Metro Weekly

Theater Review: “Oh, God” at Atlas

Anat Gov's "Oh, God" ultimately wastes a promising premise by sticking solely to the Old Testament

Oh God — Photo: Stan Barouh

So, God walks into a therapist’s office….

It could be the beginning of a profound drama, a brilliant comedy, or at least a well-told joke. But instead, the metaphysical hypothetical that’s proffered in Anat Gov’s Oh, God results in a pedestrian riff on the Lord’s mysterious ways, Old Testament edition.

A popular success in productions from Jerusalem to Boston, Oh, God (★★), now at Mosaic Theater, establishes an intriguing concept of God in human form, embodied by Mitchell Hebért as a dashing daddy figure dressed all in black. Projecting a vibe somewhere between professorial and The Most Interesting Man in the World, he strolls into the home office of psychologist Ella (Kimberly Schraf), as all-knowing as ever yet desperately seeking answers. The confident center of the universe, God somehow feels lost. He’s thinking of ending it all, which, as he warns Ella, would be catastrophic not just for him but for all life on earth.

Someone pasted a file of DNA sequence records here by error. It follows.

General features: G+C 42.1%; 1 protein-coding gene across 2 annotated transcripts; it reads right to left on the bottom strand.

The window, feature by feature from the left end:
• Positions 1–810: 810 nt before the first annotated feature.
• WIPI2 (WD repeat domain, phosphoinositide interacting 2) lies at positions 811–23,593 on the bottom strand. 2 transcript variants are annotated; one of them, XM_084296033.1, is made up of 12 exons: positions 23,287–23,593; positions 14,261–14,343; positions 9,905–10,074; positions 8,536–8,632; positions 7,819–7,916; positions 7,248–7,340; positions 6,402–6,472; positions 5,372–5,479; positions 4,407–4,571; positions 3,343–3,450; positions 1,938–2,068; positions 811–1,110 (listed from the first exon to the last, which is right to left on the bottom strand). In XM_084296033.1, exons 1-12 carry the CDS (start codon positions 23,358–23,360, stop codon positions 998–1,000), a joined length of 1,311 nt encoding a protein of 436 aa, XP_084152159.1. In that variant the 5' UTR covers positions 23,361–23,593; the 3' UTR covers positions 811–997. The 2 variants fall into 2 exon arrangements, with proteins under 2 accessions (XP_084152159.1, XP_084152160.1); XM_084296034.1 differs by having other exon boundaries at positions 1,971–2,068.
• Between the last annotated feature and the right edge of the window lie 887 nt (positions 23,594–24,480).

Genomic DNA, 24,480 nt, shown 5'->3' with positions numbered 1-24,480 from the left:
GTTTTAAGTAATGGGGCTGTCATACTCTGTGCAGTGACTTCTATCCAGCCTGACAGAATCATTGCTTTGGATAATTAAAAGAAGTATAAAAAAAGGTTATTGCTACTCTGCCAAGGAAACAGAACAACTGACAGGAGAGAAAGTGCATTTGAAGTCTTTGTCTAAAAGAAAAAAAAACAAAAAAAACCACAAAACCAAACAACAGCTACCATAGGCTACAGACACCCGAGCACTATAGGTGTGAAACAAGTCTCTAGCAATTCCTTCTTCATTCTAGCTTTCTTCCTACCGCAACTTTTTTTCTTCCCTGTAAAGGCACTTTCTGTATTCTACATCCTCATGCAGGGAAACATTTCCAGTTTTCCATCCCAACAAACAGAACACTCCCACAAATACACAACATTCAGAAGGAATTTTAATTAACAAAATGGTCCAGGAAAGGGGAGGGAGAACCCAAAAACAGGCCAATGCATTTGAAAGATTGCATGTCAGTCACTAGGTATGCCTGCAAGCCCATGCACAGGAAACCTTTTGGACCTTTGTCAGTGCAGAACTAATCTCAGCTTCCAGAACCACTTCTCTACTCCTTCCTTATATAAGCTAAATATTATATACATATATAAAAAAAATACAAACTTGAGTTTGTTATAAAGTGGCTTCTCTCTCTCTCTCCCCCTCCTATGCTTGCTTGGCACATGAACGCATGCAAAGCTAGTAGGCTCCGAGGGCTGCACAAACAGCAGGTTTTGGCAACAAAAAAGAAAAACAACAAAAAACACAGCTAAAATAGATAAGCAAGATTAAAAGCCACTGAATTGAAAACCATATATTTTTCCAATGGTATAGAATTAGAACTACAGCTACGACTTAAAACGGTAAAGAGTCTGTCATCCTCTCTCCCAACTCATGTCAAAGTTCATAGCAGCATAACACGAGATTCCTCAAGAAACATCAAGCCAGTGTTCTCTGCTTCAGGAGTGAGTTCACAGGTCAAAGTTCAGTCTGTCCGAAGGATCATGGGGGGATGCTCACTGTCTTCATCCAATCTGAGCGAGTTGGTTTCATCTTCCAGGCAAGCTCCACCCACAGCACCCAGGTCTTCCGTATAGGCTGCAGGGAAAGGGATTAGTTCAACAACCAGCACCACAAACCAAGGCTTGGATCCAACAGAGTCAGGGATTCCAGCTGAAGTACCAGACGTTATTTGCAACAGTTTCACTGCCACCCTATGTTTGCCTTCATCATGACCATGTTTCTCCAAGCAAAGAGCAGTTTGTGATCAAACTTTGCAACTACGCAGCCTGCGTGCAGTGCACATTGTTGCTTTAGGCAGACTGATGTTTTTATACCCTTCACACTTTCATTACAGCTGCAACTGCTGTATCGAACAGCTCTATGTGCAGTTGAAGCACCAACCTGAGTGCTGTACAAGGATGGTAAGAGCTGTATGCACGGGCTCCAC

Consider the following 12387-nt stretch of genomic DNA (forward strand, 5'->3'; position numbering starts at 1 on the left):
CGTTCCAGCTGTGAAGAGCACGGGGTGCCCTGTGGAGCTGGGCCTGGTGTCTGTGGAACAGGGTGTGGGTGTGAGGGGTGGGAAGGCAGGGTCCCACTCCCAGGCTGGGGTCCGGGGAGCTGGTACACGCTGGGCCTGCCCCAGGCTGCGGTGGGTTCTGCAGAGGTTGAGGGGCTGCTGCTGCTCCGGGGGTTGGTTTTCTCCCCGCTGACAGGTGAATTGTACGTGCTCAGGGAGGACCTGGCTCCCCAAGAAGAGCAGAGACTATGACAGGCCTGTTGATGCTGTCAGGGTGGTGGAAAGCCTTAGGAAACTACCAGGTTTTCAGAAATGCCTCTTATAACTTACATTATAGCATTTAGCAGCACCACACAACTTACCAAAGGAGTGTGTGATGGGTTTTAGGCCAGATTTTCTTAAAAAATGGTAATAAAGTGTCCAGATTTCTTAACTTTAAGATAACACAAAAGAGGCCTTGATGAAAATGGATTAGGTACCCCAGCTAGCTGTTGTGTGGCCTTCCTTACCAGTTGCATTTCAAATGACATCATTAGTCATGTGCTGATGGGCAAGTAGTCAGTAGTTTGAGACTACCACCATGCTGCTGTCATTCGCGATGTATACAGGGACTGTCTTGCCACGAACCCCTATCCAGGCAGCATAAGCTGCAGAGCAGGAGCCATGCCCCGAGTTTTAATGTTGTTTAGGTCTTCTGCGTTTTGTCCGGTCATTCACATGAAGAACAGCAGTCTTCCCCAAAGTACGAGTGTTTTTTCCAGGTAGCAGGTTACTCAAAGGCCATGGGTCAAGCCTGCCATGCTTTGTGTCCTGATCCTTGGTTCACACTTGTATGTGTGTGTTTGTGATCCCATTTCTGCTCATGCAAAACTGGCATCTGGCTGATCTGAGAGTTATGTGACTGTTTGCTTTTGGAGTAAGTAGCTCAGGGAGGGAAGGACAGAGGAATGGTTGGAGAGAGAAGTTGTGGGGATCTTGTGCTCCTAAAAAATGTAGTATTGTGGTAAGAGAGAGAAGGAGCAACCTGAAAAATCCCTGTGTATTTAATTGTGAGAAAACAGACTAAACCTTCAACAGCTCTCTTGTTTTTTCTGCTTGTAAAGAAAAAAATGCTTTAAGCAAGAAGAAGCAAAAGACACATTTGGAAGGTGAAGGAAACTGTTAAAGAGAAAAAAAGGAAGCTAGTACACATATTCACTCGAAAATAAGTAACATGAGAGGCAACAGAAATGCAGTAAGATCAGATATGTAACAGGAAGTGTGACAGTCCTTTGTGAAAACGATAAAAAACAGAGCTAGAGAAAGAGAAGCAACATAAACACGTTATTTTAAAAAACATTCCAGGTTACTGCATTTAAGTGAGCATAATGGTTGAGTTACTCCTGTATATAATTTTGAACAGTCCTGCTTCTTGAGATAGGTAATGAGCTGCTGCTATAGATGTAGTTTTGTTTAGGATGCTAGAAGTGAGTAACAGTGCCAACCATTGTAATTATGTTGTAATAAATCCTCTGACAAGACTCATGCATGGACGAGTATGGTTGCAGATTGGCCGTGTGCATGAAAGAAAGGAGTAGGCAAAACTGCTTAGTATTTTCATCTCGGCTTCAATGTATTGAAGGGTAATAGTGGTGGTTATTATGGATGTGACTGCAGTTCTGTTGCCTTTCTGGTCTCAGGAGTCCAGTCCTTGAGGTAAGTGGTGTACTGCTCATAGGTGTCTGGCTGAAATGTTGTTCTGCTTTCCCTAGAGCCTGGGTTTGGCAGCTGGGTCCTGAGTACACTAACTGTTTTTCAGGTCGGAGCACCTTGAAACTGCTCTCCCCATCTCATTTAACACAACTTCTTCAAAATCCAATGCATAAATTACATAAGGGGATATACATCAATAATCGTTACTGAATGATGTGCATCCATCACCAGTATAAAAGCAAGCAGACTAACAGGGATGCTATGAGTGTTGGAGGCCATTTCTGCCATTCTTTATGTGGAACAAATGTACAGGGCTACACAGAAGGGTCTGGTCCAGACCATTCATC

Ella, raising an autistic teenager (Cameron Sean McCoy), is plagued by doubts of her own, and isn’t really a believer in God. Still, of all the psychologists in the world, she might be ideally suited for the challenge of helping God rediscover his purpose.

Whatever that is, he thinks he’ll find it by examining his relationship to mankind, which seems more than a little reductive for the divine creator of the cosmos and all things. Even more reductive, the play and Ella ignore millennia of history in God’s relationship to humanity to focus entirely on events covered in the Old Testament.

Engaged more in Bible study than a therapy session, Ella and God debate Adam, Eve, Moses, Noah, Abraham, and Cain and Abel as factual history. What might be a compelling thought exercise for Sunday school teachers and devotees of the gospels won’t have much effect on the less theologically inclined. And the thinly-drawn psychological drama doesn’t make up the difference.

Except for the play’s depiction of raising a child with mental challenges, Oh, God feels impervious to real life in post-Biblical times. Perhaps Gov’s allegorical approach to putting God on the couch has traveled well internationally precisely because it doesn’t commit to offering opinions on anything in creation more controversial than the serpent in the Garden of Eden.

Oh, God runs through January 13 at the Atlas Performing Arts Center, 1333 H St. NE. Tickets are $20 to $65. Call 202-399-7993, ext. 2 or visit MosaicTheater.org.

Oh, God by Mosaic Theater
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